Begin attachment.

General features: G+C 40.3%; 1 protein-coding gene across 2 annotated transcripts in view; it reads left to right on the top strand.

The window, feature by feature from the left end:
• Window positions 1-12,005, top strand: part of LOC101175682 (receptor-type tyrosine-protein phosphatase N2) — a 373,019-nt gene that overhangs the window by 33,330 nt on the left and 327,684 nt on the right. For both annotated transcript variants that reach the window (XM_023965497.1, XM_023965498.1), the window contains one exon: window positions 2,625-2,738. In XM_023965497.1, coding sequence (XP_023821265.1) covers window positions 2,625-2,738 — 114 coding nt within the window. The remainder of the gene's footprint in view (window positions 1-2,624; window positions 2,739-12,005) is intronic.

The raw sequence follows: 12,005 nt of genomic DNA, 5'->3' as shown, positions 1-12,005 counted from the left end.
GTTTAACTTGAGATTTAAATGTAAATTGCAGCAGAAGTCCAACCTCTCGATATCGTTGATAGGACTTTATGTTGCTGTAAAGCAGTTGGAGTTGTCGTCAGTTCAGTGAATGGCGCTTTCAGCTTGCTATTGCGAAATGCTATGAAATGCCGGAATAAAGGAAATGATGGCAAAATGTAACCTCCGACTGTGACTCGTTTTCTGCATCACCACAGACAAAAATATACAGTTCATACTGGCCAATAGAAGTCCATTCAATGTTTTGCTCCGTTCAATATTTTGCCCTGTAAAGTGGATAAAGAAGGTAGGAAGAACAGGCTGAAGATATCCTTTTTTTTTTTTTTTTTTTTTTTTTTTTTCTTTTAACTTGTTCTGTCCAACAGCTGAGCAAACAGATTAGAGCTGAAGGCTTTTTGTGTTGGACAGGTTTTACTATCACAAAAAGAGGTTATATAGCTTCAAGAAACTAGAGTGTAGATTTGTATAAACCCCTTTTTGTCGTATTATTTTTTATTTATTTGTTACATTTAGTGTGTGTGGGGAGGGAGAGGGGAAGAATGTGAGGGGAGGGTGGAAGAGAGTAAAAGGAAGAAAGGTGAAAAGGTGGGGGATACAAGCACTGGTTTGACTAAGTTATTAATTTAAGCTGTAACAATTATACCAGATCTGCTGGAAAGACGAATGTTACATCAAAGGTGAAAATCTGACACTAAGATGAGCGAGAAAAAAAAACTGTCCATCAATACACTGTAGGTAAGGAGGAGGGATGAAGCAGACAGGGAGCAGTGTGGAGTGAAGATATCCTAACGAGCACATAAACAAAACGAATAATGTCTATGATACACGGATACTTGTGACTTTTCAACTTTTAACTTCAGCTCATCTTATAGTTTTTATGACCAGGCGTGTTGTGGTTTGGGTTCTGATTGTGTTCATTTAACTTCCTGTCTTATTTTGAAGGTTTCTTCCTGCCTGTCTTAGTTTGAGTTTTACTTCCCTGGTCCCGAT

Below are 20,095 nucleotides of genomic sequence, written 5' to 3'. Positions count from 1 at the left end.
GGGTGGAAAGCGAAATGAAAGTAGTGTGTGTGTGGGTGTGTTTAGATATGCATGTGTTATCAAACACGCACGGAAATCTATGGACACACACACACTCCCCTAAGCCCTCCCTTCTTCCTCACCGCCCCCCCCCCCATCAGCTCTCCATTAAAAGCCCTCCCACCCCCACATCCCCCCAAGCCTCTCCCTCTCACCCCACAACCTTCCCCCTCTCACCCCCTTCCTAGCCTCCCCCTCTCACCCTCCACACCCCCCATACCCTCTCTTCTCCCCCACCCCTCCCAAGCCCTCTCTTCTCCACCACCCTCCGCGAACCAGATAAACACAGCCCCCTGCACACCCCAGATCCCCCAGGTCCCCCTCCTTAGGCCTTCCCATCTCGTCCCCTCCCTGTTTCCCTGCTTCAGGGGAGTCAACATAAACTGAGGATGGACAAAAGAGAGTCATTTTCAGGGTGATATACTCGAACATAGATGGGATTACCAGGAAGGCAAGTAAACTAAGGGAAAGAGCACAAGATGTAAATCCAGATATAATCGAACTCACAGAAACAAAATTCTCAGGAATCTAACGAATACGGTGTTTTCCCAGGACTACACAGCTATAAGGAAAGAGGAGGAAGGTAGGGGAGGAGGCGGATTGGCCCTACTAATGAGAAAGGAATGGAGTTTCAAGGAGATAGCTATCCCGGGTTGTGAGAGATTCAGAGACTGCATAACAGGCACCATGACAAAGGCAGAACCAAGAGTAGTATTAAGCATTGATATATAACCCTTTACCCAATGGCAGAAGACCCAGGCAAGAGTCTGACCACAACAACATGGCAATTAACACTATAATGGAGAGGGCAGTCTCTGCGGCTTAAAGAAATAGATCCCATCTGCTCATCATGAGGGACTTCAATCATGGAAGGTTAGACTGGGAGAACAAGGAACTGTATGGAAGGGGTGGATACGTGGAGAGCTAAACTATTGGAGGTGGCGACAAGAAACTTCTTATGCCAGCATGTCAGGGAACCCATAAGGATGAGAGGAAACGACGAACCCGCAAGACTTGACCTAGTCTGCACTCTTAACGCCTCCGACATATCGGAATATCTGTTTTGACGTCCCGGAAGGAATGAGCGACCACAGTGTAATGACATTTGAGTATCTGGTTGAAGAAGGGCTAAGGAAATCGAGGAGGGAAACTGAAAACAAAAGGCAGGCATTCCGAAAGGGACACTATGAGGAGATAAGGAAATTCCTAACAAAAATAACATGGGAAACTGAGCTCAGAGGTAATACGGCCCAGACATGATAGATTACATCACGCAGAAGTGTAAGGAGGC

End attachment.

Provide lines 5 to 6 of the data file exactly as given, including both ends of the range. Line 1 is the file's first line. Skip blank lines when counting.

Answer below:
GTTTAACTTGAGATTTAAATGTAAATTGCAGCAGAAGTCCAACCTCTCGATATCGTTGATAGGACTTTATGTTGCTGTAAAGCAGTTGGAGTTGTCGTCAGTTCAGTGAATGGCGCTTTCAGCTTGCTATTGCGAAATGCTATGAAATGCCGGAATAAAGGAAATGATGGCAAAATGTAACCTCCGACTGTGACTCGTTTTCTGCATCACCACAGACAAAAATATACAGTTCATACTGGCCAATAGAAGTCCATTCAATGTTTTGCTCCGTTCAATATTTTGCCCTGTAAAGTGGATAAAGAAGGTAGGAAGAACAGGCTGAAGATATCCTTTTTTTTTTTTTTTTTTTTTTTTTTTTTCTTTTAACTTGTTCTGTCCAACAGCTGAGCAAACAGATTAGAGCTGAAGGCTTTTTGTGTTGGACAGGTTTTACTATCACAAAAAGAGGTTATATAGCTTCAAGAAACTAGAGTGTAGATTTGTATAAACCCCTTTTTGTCGTATTATTTTTTATTTATTTGTTACATTTAGTGTGTGTGGGGAGGGAGAGGGGAAGAATGTGAGGGGAGGGTGGAAGAGAGTAAAAGGAAGAAAGGTGAAAAGGTGGGGGATACAAGCACTGGTTTGACTAAGTTATTAATTTAAGCTGTAACAATTATACCAGATCTGCTGGAAAGACGAATGTTACATCAAAGGTGAAAATCTGACACTAAGATGAGCGAGAAAAAAAAACTGTCCATCAATACACTGTAGGTAAGGAGGAGGGATGAAGCAGACAGGGAGCAGTGTGGAGTGAAGATATCCTAACGAGCACATAAACAAAACGAATAATGTCTATGATACACGGATACTTGTGACTTTTCAACTTTTAACTTCAGCTCATCTTATAGTTTTTATGACCAGGCGTGTTGTGGTTTGGGTTCTGATTGTGTTCATTTAACTTCCTGTCTTATTTTGAAGGTTTCTTCCTGCCTGTCTTAGTTTGAGTTTTACTTCCCTGGTCCCGAT

Below are 20,095 nucleotides of genomic sequence, written 5' to 3'. Positions count from 1 at the left end.